76. At least four weeks before each General Meeting, a roll will be prepared of the Affiliate Members entitled to vote at the General Meeting, including the number of votes they are entitled to cast and the person authorised to cast those votes on the Affiliate Member’s behalf.

87. No business shall be transacted at any General Meeting unless a quorum is present. At least one representative each from at least five Affiliate Members constitutes a quorum for the purposes of a General Meeting.

89. Any Affiliate Member that is unable to attend a General Meeting may authorise another Member or the Chair of the meeting to cast a proxy vote on its behalf, provided that the Secretary is notified of this arrangement at least three days prior to the meeting.

94. The accidental omission to give notice of a General Meeting to, or the non-receipt of notice of a General Meeting by, any Member shall not invalidate the proceedings at that meeting.

In relation to any motion to amend the bylaws:
 
8. Any Director or Member may propose an amendment to the Bylaws. Such a proposal must state the specific new language proposed, indicate the old language to be modified or replaced, and be accompanied by a statement of the reasons for the proposed changes.

9. To be effective, amendments to the Bylaws must be passed by at least a Two-Thirds Majority of votes cast by Members at a General Meeting.

Are there any allegations relating to the 2018 "AGM" that are indisputable, or that have been conceded by AAI?

Yes. These include:

• In relation to clauses 79, 84 and 85 of the bylaws, Atheist Alliance International has admitted that up to 14 Members were not given the required notifications, or any notification at all, of the planned AGM. AAI no longer knows if all 14 of these Members did actually qualify as members at the time of the AGM, but at least some (and possibly all) definitely were Members, and those Members should have received an invitation.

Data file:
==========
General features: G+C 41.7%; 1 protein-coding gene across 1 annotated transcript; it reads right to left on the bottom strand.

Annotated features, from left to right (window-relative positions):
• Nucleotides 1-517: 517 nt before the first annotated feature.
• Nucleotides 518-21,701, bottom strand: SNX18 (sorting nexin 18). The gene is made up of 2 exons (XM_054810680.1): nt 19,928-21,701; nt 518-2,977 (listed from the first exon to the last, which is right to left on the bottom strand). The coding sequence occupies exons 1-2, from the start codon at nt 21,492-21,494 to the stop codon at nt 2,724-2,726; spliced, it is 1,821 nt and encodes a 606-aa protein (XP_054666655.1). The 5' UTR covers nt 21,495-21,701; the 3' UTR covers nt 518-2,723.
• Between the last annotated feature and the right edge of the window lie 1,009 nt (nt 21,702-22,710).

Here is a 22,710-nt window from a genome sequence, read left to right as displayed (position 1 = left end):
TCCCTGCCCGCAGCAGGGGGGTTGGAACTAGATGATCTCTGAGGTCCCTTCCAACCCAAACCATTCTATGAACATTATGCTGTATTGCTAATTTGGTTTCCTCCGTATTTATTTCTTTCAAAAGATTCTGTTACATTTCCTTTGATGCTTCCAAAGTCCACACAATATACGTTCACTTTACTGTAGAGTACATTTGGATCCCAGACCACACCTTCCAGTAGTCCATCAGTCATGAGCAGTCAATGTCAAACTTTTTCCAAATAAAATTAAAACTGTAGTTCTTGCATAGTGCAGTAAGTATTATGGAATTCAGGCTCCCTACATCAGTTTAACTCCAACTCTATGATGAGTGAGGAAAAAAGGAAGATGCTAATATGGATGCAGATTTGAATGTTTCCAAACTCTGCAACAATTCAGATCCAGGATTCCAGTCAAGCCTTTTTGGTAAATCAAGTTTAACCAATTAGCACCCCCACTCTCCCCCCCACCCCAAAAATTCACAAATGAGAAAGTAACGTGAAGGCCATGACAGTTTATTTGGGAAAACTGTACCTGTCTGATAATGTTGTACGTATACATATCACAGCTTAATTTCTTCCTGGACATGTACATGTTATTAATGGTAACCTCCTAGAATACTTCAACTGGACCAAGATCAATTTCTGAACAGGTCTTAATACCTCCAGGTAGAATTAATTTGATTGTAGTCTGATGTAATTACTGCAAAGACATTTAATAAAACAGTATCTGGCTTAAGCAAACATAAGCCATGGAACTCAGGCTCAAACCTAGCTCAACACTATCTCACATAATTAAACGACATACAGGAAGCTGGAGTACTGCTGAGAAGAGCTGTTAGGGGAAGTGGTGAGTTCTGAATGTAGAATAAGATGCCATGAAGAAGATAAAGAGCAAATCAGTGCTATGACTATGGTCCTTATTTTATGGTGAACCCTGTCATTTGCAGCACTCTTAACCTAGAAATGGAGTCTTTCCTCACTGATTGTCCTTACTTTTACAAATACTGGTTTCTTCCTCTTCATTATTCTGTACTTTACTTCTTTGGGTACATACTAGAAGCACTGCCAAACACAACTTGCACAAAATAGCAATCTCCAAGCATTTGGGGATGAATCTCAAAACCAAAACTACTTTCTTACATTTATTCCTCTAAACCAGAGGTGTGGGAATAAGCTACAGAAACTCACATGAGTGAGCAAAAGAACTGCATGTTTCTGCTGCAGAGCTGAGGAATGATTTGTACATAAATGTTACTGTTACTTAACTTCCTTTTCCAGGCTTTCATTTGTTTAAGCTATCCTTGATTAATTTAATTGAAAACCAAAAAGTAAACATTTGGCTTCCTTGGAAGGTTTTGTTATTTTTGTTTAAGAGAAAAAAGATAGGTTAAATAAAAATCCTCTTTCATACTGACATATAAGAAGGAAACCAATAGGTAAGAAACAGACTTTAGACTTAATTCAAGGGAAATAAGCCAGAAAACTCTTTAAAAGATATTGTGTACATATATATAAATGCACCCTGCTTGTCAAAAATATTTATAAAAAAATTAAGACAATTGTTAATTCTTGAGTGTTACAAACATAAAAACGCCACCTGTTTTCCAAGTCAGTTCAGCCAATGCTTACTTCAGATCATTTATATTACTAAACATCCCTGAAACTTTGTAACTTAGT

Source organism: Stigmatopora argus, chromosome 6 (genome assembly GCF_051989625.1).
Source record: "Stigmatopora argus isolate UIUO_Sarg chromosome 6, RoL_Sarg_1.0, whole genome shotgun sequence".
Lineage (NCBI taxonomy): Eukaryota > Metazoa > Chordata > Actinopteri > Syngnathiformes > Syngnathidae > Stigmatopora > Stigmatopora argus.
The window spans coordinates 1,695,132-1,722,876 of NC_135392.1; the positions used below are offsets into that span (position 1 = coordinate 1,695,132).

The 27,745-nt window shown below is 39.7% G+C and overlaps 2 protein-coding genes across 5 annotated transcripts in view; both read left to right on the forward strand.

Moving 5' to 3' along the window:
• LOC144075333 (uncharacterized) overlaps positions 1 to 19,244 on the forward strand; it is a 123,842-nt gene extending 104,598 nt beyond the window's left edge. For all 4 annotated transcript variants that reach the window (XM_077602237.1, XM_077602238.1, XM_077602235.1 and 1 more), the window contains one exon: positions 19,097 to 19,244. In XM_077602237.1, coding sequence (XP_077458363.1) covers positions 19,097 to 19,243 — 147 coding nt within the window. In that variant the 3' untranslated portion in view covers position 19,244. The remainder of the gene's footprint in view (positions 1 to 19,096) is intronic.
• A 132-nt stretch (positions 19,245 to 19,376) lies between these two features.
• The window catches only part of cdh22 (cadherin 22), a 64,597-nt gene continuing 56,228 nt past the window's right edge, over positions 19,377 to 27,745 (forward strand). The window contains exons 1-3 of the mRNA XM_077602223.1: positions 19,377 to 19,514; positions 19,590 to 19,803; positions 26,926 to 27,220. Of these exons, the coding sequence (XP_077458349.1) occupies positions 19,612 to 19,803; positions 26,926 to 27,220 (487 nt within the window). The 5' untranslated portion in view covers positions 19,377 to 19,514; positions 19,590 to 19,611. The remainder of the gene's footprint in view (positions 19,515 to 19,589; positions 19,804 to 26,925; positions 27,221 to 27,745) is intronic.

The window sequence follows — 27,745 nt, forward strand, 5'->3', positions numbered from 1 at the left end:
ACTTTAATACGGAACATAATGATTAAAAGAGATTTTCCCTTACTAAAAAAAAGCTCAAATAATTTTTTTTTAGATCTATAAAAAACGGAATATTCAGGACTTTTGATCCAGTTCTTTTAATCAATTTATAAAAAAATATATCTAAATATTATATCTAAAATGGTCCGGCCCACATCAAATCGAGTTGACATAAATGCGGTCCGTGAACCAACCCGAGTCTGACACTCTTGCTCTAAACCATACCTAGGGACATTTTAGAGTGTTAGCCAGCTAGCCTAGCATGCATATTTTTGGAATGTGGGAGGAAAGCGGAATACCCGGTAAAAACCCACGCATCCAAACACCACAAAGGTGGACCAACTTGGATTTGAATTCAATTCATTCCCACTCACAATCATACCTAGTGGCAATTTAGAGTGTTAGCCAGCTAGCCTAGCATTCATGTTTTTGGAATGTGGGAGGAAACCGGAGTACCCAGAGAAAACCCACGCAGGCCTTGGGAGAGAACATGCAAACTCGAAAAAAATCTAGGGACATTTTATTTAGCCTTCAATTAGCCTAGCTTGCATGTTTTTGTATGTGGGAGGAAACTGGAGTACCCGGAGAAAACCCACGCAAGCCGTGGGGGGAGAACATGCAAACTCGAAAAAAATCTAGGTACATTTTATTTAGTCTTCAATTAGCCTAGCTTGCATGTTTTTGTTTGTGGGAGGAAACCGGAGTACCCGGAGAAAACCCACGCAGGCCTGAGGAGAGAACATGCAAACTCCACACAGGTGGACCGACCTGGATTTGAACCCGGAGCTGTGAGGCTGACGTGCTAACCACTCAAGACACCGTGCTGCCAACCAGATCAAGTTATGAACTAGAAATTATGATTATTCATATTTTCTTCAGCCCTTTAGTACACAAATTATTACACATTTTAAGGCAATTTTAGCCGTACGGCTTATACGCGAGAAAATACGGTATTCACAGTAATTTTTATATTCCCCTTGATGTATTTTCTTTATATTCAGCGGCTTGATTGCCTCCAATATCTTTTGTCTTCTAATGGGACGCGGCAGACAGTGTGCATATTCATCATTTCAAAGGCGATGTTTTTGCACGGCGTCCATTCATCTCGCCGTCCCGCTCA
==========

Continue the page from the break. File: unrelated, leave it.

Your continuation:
• Atheist Ireland was definitely a member of AAI at the time of the 2018 "AGM", but was not sent the required notifications of the meeting.

• Of the Members that were given notice of the meeting on 20 May 2018, that notice was not given within the time limit required by Clause 79 of the bylaws. AAI now admits that notice of the meeting was sent to Members no earlier than 17 March 2018. Clause 79 of the bylaws requires this notice to have been sent to Members no later than 25 February 2018.

• In an article on the AAI website in April 2021, board member Jason Sylvester assured readers:

"The AAI vice-president [Bill Flavell] checked the records for the AGM which he states indicate eight affiliates ended up voting ..., and all were invited in accordance with the timetable established in the bylaws; claims which I will verify in my investigation."

AAI has now admitted that Members were not invited to the "AGM" in accordance with the timetable established in the bylaws. It appears that the results of Jason's investigation were never made public.

• Under Clause 76 of the bylaws, if a roll of voters was prepared prior to the 2018 "AGM", then that roll of voters did not include all Affiliate Members who were entitled to vote at the upcoming meeting.

• Atheist Ireland was entitled to vote at the 2018 "AGM", but was excluded from the roll of voters.